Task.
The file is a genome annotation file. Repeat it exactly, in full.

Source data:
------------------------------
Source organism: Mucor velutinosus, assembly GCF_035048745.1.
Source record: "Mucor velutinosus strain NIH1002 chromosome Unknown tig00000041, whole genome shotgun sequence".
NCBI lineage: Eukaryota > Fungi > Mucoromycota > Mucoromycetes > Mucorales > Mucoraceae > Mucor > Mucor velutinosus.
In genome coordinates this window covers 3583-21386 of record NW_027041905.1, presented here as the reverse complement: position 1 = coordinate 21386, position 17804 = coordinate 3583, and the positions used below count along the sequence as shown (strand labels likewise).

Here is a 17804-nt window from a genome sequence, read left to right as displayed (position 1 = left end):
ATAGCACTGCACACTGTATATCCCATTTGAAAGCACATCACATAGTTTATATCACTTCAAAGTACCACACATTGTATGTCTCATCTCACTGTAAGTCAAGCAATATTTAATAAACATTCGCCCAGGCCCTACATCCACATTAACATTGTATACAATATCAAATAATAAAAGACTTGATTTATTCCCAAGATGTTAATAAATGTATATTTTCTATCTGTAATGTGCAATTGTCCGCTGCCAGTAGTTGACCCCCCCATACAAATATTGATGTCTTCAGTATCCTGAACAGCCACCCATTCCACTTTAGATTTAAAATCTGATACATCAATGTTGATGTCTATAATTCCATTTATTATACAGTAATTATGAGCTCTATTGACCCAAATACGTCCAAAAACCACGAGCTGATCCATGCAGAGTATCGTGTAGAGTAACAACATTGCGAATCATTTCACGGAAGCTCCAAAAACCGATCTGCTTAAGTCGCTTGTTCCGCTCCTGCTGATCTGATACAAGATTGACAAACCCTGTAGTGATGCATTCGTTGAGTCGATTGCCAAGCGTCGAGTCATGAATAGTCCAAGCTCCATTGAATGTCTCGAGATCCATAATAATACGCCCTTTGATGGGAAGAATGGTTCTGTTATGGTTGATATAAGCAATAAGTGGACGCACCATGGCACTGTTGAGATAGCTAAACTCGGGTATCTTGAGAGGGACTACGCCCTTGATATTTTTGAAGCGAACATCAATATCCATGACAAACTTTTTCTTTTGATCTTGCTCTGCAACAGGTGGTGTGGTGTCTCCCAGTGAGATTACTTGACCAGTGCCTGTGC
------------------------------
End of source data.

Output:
Source organism: Mucor velutinosus, assembly GCF_035048745.1.
Source record: "Mucor velutinosus strain NIH1002 chromosome Unknown tig00000041, whole genome shotgun sequence".
NCBI lineage: Eukaryota > Fungi > Mucoromycota > Mucoromycetes > Mucorales > Mucoraceae > Mucor > Mucor velutinosus.
In genome coordinates this window covers 3583-21386 of record NW_027041905.1, presented here as the reverse complement: position 1 = coordinate 21386, position 17804 = coordinate 3583, and the positions used below count along the sequence as shown (strand labels likewise).

Here is a 17804-nt window from a genome sequence, read left to right as displayed (position 1 = left end):
ATAGCACTGCACACTGTATATCCCATTTGAAAGCACATCACATAGTTTATATCACTTCAAAGTACCACACATTGTATGTCTCATCTCACTGTAAGTCAAGCAATATTTAATAAACATTCGCCCAGGCCCTACATCCACATTAACATTGTATACAATATCAAATAATAAAAGACTTGATTTATTCCCAAGATGTTAATAAATGTATATTTTCTATCTGTAATGTGCAATTGTCCGCTGCCAGTAGTTGACCCCCCCATACAAATATTGATGTCTTCAGTATCCTGAACAGCCACCCATTCCACTTTAGATTTAAAATCTGATACATCAATGTTGATGTCTATAATTCCATTTATTATACAGTAATTATGAGCTCTATTGACCCAAATACGTCCAAAAACCACGAGCTGATCCATGCAGAGTATCGTGTAGAGTAACAACATTGCGAATCATTTCACGGAAGCTCCAAAAACCGATCTGCTTAAGTCGCTTGTTCCGCTCCTGCTGATCTGATACAAGATTGACAAACCCTGTAGTGATGCATTCGTTGAGTCGATTGCCAAGCGTCGAGTCATGAATAGTCCAAGCTCCATTGAATGTCTCGAGATCCATAATAATACGCCCTTTGATGGGAAGAATGGTTCTGTTATGGTTGATATAAGCAATAAGTGGACGCACCATGGCACTGTTGAGATAGCTAAACTCGGGTATCTTGAGAGGGACTACGCCCTTGATATTTTTGAAGCGAACATCAATATCCATGACAAACTTTTTCTTTTGATCTTGCTCTGCAACAGGTGGTGTGGTGTCTCCCAGTGAGATTACTTGACCAGTGCCTGTGC